Indeed, it is poverty, not political repression, which compels north Koreans to leave their country. They leave in search of a better life elsewhere, just as poverty compels countless Latin Americans to migrate to the United States, many illegally, also in search of a better life.
Ling and Lee failed to ask, or indeed to illuminate, why north Koreans are poor and short of food in the first place, implying, in the standard U.S. media fashion, that north Korea’s command economy has failed north Koreans. The real reason has much to do with U.S. foreign policy.
Korea scholar Bruce Cumings explains that north Korea “has been sanctioned since 1950, when the Korean War began. It’s been isolated by the United States since the regime was formed in 1948.”  Why? According to David Straub, director of the U.S. State Department’s Korea desk from 2002 to 2004, “North Korea’s closed economic and social system means the country has virtually nothing of value to offer the United States.”  U.S. policy since 1948 has been to pressure north Korea militarily and economically to open its doors to U.S. exports, investments and military bases. Pyongyang has, however, successfully resisted Washington’s pressure, remaining closed to U.S. domination, and therefore remaining of virtually no value to the U.S. corporate class. As a consequence, it is an object of U.S. enmity.
Despite being sanctioned, north Korea managed to rebuild after the Korean War (the U.S. Air Force flattened every structure in the country over one story) and was able to grow economically at a faster pace than south Korea, until the mid 1980s. And this despite the reality that south Korea received huge injections of aid from the United States and Japan, while Pyongyang received far less from the Soviet Union and China.
A major set-back came when the socialist bloc collapsed. North Korea was deprived of its markets, and this eliminated counter-pressure against the West’s sanctions. Now, the sanctions bit more deeply.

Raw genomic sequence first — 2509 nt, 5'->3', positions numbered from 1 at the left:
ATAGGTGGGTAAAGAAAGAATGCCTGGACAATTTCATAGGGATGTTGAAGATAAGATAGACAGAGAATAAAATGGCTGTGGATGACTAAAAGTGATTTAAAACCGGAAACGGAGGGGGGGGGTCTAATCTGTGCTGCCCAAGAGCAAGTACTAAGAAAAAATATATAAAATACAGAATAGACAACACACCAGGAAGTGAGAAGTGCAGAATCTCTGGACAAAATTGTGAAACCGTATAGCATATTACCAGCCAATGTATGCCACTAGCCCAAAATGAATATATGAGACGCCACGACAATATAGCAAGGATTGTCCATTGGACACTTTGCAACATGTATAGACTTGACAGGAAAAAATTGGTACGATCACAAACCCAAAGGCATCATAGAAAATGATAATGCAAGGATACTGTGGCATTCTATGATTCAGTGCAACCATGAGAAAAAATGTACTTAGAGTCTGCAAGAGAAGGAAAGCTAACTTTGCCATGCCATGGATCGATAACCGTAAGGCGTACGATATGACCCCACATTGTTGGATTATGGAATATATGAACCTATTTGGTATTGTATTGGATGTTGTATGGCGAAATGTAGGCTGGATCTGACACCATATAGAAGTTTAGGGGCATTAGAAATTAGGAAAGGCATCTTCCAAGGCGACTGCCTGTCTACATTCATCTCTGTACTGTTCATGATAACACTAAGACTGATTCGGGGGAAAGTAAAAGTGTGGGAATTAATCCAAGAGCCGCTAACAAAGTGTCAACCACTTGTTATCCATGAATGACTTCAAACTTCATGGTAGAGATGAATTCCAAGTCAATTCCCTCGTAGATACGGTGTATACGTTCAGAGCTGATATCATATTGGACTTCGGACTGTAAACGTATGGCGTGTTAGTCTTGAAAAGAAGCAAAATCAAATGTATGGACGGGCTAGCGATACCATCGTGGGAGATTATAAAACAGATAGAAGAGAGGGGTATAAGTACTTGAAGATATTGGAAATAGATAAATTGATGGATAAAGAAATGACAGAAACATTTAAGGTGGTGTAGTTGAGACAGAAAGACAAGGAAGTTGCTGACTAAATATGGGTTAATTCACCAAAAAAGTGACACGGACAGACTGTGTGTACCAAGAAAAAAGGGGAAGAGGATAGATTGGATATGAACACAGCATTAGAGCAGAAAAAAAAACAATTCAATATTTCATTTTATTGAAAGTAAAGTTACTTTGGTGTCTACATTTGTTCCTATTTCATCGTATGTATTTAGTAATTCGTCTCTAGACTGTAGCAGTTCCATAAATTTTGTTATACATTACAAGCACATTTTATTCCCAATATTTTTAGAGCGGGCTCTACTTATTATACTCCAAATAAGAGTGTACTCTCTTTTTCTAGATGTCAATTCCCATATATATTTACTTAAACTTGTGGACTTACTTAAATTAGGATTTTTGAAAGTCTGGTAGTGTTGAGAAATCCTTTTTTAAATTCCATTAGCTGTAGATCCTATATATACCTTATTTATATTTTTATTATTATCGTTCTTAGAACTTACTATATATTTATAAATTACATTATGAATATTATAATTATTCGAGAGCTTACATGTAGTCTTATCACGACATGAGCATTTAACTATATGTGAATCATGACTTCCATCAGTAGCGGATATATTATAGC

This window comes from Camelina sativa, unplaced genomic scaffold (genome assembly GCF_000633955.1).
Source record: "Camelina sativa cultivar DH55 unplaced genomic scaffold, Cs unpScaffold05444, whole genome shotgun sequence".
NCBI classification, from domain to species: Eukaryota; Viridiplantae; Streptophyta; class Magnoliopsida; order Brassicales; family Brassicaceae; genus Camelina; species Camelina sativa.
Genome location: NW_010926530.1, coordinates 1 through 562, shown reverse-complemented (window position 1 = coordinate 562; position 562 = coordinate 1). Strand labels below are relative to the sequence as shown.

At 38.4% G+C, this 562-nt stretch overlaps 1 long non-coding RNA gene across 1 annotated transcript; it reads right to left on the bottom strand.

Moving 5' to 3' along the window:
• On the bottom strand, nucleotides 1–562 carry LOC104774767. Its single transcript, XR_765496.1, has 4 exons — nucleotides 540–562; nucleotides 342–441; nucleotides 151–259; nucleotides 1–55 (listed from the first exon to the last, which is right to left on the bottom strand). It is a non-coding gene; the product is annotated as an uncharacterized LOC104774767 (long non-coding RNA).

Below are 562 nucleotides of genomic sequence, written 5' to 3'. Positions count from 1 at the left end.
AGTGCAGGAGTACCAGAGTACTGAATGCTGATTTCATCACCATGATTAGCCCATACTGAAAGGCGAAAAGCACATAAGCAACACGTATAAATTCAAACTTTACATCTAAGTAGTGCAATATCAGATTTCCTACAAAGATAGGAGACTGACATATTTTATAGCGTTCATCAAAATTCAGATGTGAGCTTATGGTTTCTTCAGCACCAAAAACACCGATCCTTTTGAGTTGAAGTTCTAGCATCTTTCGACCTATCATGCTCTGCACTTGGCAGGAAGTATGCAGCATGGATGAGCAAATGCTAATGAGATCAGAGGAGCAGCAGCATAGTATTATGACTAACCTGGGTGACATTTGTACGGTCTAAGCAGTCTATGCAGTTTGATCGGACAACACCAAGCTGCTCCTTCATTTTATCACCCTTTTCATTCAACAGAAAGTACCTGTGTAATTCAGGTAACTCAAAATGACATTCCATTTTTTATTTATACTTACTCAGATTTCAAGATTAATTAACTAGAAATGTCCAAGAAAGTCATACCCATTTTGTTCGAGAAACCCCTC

On top of economic warfare, north Korea faced unceasing U.S. military hostility. Tens of thousands of U.S. troops were stationed on Korean soil, and continue to be stationed there, while 40,000 more are deployed in nearby Japan. U.S. warships patrol the country’s maritime borders, and U.S. warplanes fly menacingly close to its airspace. Washington introduced battlefield nuclear weapons into the Korean peninsula soon after the war, and while claiming the weapons have since been withdrawn, refuses to renounce the first strike use of strategic nuclear weapons against north Korea – and refused even before Pyongyang acquired its own nuclear weapons capability. The principal reason north Korea embarked on a program of nuclear proliferation is to deter U.S. nuclear aggression. Had the U.S. Strategic Command not announced in the early 1990s that, with the Soviet Union having collapsed, it was re-targeting some of its missiles on north Korea, Pyongyang might never have withdrawn from the Nuclear Non-Proliferation Treaty.
North Korea hasn’t been the only country to face Washington’s hostile treatment. What Felix Greene wrote in 1970 of China and Cuba, remains true of north Korea today.
“The United States imposed a 100 percent embargo on trade with these countries; she employs great pressure to prevent her allies from trading with them; she arms and finances their enemies; she harasses their shipping; she threatens them with atomic missiles which she announces are pre-targeted and pre-programmed to destroy their major cities; her spy ships prowl just beyond these countries’ legal territorial waters; her reconnaissance planes fly constantly over their territory. And having done all in their power to disrupt these countries’ efforts to rebuild their societies by means of blockades to prevent essential goods from reaching them, any temporary difficulties and setbacks these countries may encounter are magnified and exaggerated and presented as proof that a socialist revolutionary government is ‘unworkable’.” 
Faced with much larger, hostile adversaries (south Korea’s military budget is many times larger than north Korea’s) Pyongyang has been forced to channel a crushingly large percentage of its meagre budget into defense. With scarce resources going to the military, productive investments can’t be made. That, in combination with sanctions and financial isolation, has meant poverty for millions of north Koreans.
The United States used the same strategy against the Soviet Union. The Reagan administration spent massively on an arms build-up in the 1980s in an effort to spend the Soviet Union into bankruptcy.  As the Soviets struggled to keep pace, their more limited resources were diverted increasingly into arms spending. Improvements in living standards were slowed and investment and consumption expenditures were forced to take a back seat to military outlays. U.S. cold warrior Robert McNamara explained the strategy.
“The Soviet Union came out of the Second World War with a brilliant military victory. With heavy casualty and high economic expenditure…this country had three priorities for its plan after the war. 1. Renewing the country’s infrastructure completely so the Soviet people could reach the promise of communism; 2. Rebuilding and renewing the country’s defense in the face of the stalking capitalist world; 3. Gaining new friends in the world, especially in Eastern Europe and the Third World…